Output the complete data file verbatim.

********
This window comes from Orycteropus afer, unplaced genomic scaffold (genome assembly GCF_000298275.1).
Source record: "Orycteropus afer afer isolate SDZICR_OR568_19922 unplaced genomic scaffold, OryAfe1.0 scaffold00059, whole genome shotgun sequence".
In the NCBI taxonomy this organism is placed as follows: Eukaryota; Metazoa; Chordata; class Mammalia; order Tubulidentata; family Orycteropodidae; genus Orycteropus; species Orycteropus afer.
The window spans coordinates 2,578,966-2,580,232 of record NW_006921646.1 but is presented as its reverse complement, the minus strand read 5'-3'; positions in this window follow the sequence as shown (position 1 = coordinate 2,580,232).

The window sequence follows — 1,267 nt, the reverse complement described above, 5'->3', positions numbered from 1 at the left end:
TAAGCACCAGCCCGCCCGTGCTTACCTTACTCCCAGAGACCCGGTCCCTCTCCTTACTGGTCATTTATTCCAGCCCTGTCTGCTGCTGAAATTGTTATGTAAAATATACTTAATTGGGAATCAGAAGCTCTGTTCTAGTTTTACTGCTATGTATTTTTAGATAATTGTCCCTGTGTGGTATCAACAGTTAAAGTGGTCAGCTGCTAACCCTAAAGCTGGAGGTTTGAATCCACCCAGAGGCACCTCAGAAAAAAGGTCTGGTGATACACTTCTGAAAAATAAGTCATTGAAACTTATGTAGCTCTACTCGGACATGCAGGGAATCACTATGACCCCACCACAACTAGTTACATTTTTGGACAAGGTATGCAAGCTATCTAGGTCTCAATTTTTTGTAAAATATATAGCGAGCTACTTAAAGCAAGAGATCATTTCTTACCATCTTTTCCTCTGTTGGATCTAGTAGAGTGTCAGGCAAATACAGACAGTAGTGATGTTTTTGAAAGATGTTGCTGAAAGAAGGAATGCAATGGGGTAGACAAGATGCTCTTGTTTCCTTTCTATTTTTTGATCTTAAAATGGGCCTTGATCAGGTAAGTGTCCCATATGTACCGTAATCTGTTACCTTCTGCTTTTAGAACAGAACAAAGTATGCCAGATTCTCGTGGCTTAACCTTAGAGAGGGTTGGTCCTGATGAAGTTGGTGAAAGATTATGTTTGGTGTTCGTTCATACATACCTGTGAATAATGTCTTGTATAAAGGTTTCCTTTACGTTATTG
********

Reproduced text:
This window comes from Orycteropus afer, unplaced genomic scaffold (genome assembly GCF_000298275.1).
Source record: "Orycteropus afer afer isolate SDZICR_OR568_19922 unplaced genomic scaffold, OryAfe1.0 scaffold00059, whole genome shotgun sequence".
In the NCBI taxonomy this organism is placed as follows: Eukaryota; Metazoa; Chordata; class Mammalia; order Tubulidentata; family Orycteropodidae; genus Orycteropus; species Orycteropus afer.
The window spans coordinates 2,578,966-2,580,232 of record NW_006921646.1 but is presented as its reverse complement, the minus strand read 5'-3'; positions in this window follow the sequence as shown (position 1 = coordinate 2,580,232).

The window sequence follows — 1,267 nt, the reverse complement described above, 5'->3', positions numbered from 1 at the left end:
TAAGCACCAGCCCGCCCGTGCTTACCTTACTCCCAGAGACCCGGTCCCTCTCCTTACTGGTCATTTATTCCAGCCCTGTCTGCTGCTGAAATTGTTATGTAAAATATACTTAATTGGGAATCAGAAGCTCTGTTCTAGTTTTACTGCTATGTATTTTTAGATAATTGTCCCTGTGTGGTATCAACAGTTAAAGTGGTCAGCTGCTAACCCTAAAGCTGGAGGTTTGAATCCACCCAGAGGCACCTCAGAAAAAAGGTCTGGTGATACACTTCTGAAAAATAAGTCATTGAAACTTATGTAGCTCTACTCGGACATGCAGGGAATCACTATGACCCCACCACAACTAGTTACATTTTTGGACAAGGTATGCAAGCTATCTAGGTCTCAATTTTTTGTAAAATATATAGCGAGCTACTTAAAGCAAGAGATCATTTCTTACCATCTTTTCCTCTGTTGGATCTAGTAGAGTGTCAGGCAAATACAGACAGTAGTGATGTTTTTGAAAGATGTTGCTGAAAGAAGGAATGCAATGGGGTAGACAAGATGCTCTTGTTTCCTTTCTATTTTTTGATCTTAAAATGGGCCTTGATCAGGTAAGTGTCCCATATGTACCGTAATCTGTTACCTTCTGCTTTTAGAACAGAACAAAGTATGCCAGATTCTCGTGGCTTAACCTTAGAGAGGGTTGGTCCTGATGAAGTTGGTGAAAGATTATGTTTGGTGTTCGTTCATACATACCTGTGAATAATGTCTTGTATAAAGGTTTCCTTTACGTTATTG